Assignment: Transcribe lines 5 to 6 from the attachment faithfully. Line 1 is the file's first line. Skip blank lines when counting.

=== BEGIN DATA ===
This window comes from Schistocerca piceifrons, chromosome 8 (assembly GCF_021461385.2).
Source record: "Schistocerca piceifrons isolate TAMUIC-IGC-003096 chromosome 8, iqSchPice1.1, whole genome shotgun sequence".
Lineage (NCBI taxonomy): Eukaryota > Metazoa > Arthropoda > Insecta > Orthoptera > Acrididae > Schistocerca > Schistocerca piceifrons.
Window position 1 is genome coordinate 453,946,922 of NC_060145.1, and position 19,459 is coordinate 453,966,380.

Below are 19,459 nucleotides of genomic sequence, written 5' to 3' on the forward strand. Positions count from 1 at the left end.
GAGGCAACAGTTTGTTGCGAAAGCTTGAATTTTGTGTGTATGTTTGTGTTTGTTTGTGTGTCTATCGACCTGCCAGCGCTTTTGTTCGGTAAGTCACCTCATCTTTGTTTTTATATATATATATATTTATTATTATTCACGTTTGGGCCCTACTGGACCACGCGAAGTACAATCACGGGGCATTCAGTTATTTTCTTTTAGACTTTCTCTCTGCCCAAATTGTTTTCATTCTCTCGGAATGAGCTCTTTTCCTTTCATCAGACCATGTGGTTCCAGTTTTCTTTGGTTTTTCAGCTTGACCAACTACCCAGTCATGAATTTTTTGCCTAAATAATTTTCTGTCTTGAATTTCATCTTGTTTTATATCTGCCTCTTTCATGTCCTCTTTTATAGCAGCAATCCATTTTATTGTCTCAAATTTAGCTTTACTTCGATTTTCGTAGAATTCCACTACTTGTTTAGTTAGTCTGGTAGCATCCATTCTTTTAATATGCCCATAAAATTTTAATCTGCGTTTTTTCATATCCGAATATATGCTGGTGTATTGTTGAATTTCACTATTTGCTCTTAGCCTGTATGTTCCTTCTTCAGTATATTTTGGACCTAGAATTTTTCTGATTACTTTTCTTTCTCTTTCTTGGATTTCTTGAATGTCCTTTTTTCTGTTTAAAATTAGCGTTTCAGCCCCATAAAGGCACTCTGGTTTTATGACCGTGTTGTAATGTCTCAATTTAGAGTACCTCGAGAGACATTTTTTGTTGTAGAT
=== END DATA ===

Below are 19,459 nucleotides of genomic sequence, written 5' to 3' on the forward strand. Positions count from 1 at the left end.
GAGGCAACAGTTTGTTGCGAAAGCTTGAATTTTGTGTGTATGTTTGTGTTTGTTTGTGTGTCTATCGACCTGCCAGCGCTTTTGTTCGGTAAGTCACCTCATCTTTGTTTTTATATATATATATATTTATTATTATTCACGTTTGGGCCCTACTGGACCACGCGAAGTACAATCACGGGGCATTCAGTTATTTTCTTTTAGACTTTCTCTCTGCCCAAATTGTTTTCATTCTCTCGGAATGAGCTCTTTTCCTTTCATCAGACCATGTGGTTCCAGTTTTCTTTGGTTTTTCAGCTTGACCAACTACCCAGTCATGAATTTTTTGCCTAAATAATTTTCTGTCTTGAATTTCATCTTGTTTTATATCTGCCTCTTTCATGTCCTCTTTTATAGCAGCAATCCATTTTATTGTCTCAAATTTAGCTTTACTTCGATTTTCGTAGAATTCCACTACTTGTTTAGTTAGTCTGGTAGCATCCATTCTTTTAATATGCCCATAAAATTTTAATCTGCGTTTTTTCATATCCGAATATATGCTGGTGTATTGTTGAATTTCACTATTTGCTCTTAGCCTGTATGTTCCTTCTTCAGTATATTTTGGACCTAGAATTTTTCTGATTACTTTTCTTTCTCTTTCTTGGATTTCTTGAATGTCCTTTTTTCTGTTTAAAATTAGCGTTTCAGCCCCATAAAGGCACTCTGGTTTTATGACCGTGTTGTAATGTCTCAATTTAGAGTACCTCGAGAGACATTTTTTGTTGTAGAT